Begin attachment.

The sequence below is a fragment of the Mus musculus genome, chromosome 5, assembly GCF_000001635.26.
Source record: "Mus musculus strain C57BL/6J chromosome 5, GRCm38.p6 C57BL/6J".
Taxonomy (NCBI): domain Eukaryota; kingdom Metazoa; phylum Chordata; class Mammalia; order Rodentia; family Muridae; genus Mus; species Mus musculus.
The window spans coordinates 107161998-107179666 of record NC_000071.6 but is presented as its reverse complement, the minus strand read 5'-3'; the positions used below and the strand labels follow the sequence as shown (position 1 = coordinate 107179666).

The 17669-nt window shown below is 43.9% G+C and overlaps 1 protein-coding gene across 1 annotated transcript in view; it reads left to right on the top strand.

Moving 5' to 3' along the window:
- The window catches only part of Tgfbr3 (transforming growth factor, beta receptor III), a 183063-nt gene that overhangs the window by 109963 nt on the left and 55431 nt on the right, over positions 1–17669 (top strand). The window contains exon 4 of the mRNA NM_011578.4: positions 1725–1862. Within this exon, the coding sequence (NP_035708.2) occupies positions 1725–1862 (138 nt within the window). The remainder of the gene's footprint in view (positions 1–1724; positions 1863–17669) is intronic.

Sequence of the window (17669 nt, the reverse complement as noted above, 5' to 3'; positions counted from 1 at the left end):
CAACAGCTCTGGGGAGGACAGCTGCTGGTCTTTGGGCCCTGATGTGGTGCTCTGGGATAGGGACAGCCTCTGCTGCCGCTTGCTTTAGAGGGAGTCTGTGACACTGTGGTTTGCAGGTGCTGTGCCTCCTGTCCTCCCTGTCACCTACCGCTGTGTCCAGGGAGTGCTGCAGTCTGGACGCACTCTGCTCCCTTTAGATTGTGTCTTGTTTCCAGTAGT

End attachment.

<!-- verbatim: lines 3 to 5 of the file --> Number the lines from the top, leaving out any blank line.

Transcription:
Taxonomy (NCBI): domain Eukaryota; kingdom Metazoa; phylum Chordata; class Mammalia; order Rodentia; family Muridae; genus Mus; species Mus musculus.
The window spans coordinates 107161998-107179666 of record NC_000071.6 but is presented as its reverse complement, the minus strand read 5'-3'; the positions used below and the strand labels follow the sequence as shown (position 1 = coordinate 107179666).

The 17669-nt window shown below is 43.9% G+C and overlaps 1 protein-coding gene across 1 annotated transcript in view; it reads left to right on the top strand.